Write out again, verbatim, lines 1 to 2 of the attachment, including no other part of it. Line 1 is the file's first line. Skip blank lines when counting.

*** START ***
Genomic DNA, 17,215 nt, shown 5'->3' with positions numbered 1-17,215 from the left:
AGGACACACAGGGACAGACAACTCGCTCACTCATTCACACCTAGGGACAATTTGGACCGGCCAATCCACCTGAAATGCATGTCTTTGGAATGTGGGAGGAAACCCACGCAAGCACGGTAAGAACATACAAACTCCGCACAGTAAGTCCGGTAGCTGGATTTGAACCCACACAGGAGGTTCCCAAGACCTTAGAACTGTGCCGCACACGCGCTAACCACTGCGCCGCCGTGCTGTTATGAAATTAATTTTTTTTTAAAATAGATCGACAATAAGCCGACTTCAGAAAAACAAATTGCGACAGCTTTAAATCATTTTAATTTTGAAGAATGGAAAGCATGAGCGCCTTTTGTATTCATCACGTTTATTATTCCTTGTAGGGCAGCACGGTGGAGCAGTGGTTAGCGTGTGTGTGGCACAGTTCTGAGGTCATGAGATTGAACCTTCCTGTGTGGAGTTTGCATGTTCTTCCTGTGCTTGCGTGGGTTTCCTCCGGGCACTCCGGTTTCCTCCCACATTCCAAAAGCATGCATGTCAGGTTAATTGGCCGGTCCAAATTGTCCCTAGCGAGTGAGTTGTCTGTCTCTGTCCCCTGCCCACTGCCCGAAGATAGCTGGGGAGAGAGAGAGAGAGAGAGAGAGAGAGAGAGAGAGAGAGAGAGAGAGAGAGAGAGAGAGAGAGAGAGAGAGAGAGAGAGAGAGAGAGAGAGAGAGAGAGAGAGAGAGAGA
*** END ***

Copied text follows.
Genomic DNA, 17,215 nt, shown 5'->3' with positions numbered 1-17,215 from the left:
AGGACACACAGGGACAGACAACTCGCTCACTCATTCACACCTAGGGACAATTTGGACCGGCCAATCCACCTGAAATGCATGTCTTTGGAATGTGGGAGGAAACCCACGCAAGCACGGTAAGAACATACAAACTCCGCACAGTAAGTCCGGTAGCTGGATTTGAACCCACACAGGAGGTTCCCAAGACCTTAGAACTGTGCCGCACACGCGCTAACCACTGCGCCGCCGTGCTGTTATGAAATTAATTTTTTTTTAAAATAGATCGACAATAAGCCGACTTCAGAAAAACAAATTGCGACAGCTTTAAATCATTTTAATTTTGAAGAATGGAAAGCATGAGCGCCTTTTGTATTCATCACGTTTATTATTCCTTGTAGGGCAGCACGGTGGAGCAGTGGTTAGCGTGTGTGTGGCACAGTTCTGAGGTCATGAGATTGAACCTTCCTGTGTGGAGTTTGCATGTTCTTCCTGTGCTTGCGTGGGTTTCCTCCGGGCACTCCGGTTTCCTCCCACATTCCAAAAGCATGCATGTCAGGTTAATTGGCCGGTCCAAATTGTCCCTAGCGAGTGAGTTGTCTGTCTCTGTCCCCTGCCCACTGCCCGAAGATAGCTGGGGAGAGAGAGAGAGAGAGAGAGAGAGAGAGAGAGAGAGAGAGAGAGAGAGAGAGAGAGAGAGAGAGAGAGAGAGAGAGAGAGAGAGAGAGAGAGAGAGAGAGAGAGAGAGA